It is well established that, under Fed. R. Evid. 404(b), evidence of prior bad acts is not admissible to show bad character or propensity to commit a crime, but may be admitted when it has some "special," non-character based relevance.3 United States v. Arias-Montoya, 967 F.2d 708, 709 (1st Cir. 1992). In this case, a primary defense theory was that Andreoni, throughout his relationship with the government agents, was merely puffing, making wild and unfounded promises that he had no ability or intention to fulfill. Andreoni wanted the jury to believe that the proposed cocaine deal was no more than big talk by an expert bragger.

Evidence that Andreoni did follow through on obtaining guns for Brotan and Vermyea strikes at the heart of this theory and, consequently, had significant probative value for a purpose other than showing criminal propensity. See Figueroa, 976 F.2d at 1454 (other acts evidence admissible to corroborate matters significant to the prosecution's case). Our caselaw establishes that such evidence is admissible unless its value is "substantially outweighed" by the risk of unfair prejudice, confusion, or waste of time. See, e.g., Arias-Montoya, 967 F.2d at 710; Fed. R. Evid. 403. No such imbalance occurred here. Although the evidence certainly was prejudicial, nothing about it was unfairly so. See Spinosa, 982 F.2d at 628. The jury knew, from other testimony, that Andreoni was involved in criminal activities other than the alleged cocaine dealing. Moreover, when the firearms evidence first was elicited from Brotan, the district court gave a limiting instruction advising the jury that it was admissible "only for the purpose of disclosing what relationships were between the parties . . . ." See Tr. Vol. I at 99.4 We therefore reject this claim of error.5


During deliberations, the jurors asked to rehear the tape recording of the conversation that took place on August 26 among the defendants and the two government agents. Argencourt argues on appeal that the district court erred in acceding to their request.6

We repeatedly have held that the decision to reread or replay testimony during jury deliberations rests in the sound discretion of the district court. See United States v. Akitoye, 923 F.2d 221, 226 (1st Cir. 1991) (citing cases). The factors to be considered are "the reasonableness of the request, the ease or difficulty in compliance, and what is likely to be gained or lost." Id.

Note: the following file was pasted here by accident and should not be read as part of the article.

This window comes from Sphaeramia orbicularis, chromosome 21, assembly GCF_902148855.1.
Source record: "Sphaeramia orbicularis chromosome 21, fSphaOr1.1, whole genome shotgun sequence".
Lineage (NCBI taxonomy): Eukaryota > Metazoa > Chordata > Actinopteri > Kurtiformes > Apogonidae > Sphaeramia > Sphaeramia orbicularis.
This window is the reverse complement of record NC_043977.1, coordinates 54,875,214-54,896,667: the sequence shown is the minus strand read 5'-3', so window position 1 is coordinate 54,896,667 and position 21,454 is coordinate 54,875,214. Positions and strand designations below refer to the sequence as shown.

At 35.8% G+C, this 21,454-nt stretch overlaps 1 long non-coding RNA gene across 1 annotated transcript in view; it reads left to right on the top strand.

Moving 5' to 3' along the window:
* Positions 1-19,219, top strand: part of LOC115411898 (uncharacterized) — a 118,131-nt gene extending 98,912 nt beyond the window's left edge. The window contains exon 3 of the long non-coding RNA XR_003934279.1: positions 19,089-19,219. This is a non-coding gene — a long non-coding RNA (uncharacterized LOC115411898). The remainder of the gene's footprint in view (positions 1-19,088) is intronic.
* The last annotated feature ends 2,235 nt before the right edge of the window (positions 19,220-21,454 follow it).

With these factors in mind, there is no doubt that the district court acted well within its discretion. The jury's request was specific and easy to accommodate. The conversation the jury sought to revisit was the most significant piece of evidence presented by the prosecution, particularly against Argencourt, and providing the jury with a second chance to digest it strikes us as fully appropriate. Indeed, the jurors' desire for a repetition is likely to reflect an appropriate concern that the conversation be evaluated as carefully as possible. We see no likelihood that the jury gave it undue emphasis.


Both defendants argue that the district court erred in calculating their offense levels based on one kilogram of cocaine. Although they do not dispute that one kilogram was the amount negotiated,7 they claim that there was insufficient evidence that they were capable of actually producing such a large quantity of the drug. Under the Sentencing Guidelines, they assert, the amount of drugs involved in an uncompleted transaction may be considered only if the evidence shows the defendants intended to produce, and were reasonably capable of producing, that amount. See U.S.S.G. § 2D1.1, comment. (n.12).8

This argument has some facial appeal because, as Andreoni argues, "during the entire transaction, no drugs were seized, no samples were given, no money exchanged for drugs and no distribution of drugs was made." Brief at 27. Andreoni had no history of drug dealing and Argencourt stated during the August 26 meeting that he had been out of the business for some time.

The claim fails upon closer scrutiny, however, because it is, in essence, simply a reiteration of the sufficiency of the evidence argument. Although the defendants claim that the one-kilogram amount used by the district court is too high, they do not say what amount the district court properly could have used for calculating their offense levels. In our view, their objection is really to the jury's finding of guilt, and to the court's endorsement of it through sentencing.

This is not to say that a finding of guilt in a conspiracy case, by itself, binds a court to the amount explicitly negotiated by the defendants. A jury's supportable guilty verdict may establish that the defendants intended to produce the quantity at issue, which in turn is at least some evidence of a capacity to produce it. It is not, however, conclusive. Application note 12 permits the court to hold the defendants responsible for a lesser quantity, notwithstanding their specific negotiations, if the court is unpersuaded that the defendants actually intended and could have provided the full amount.

The application note does not help defendants in this case because the evidence suggests the capacity, as well as the intent, to sell one kilogram of cocaine. The taped negotiations demonstrated the defendants' knowledge about the drug trade and revealed that Argencourt had significant past narcotics experience. See Supp. App. at 33-36. Andreoni's efforts to obtain firearms for the agents suggested real criminal-world connections. In accepting the one-kilogram amount as a realistic reflection of the defendants' culpability, the district court relied specifically on the fact that Argencourt, at the time of this offense, was out on bail on state drug charges.9 That the state charges involved significantly smaller amounts of cocaine than the one kilogram does not undermine the crucial fact of prior access to the drug. These circumstances taken together amply support the district court's finding that defendants intended to provide, and were capable of providing, the negotiated amount of cocaine. See United States v. McCarthy, 961 F.2d 972, 978 (1st Cir. 1992) (sentencing court's determination of drug amount reviewed only for clear error).10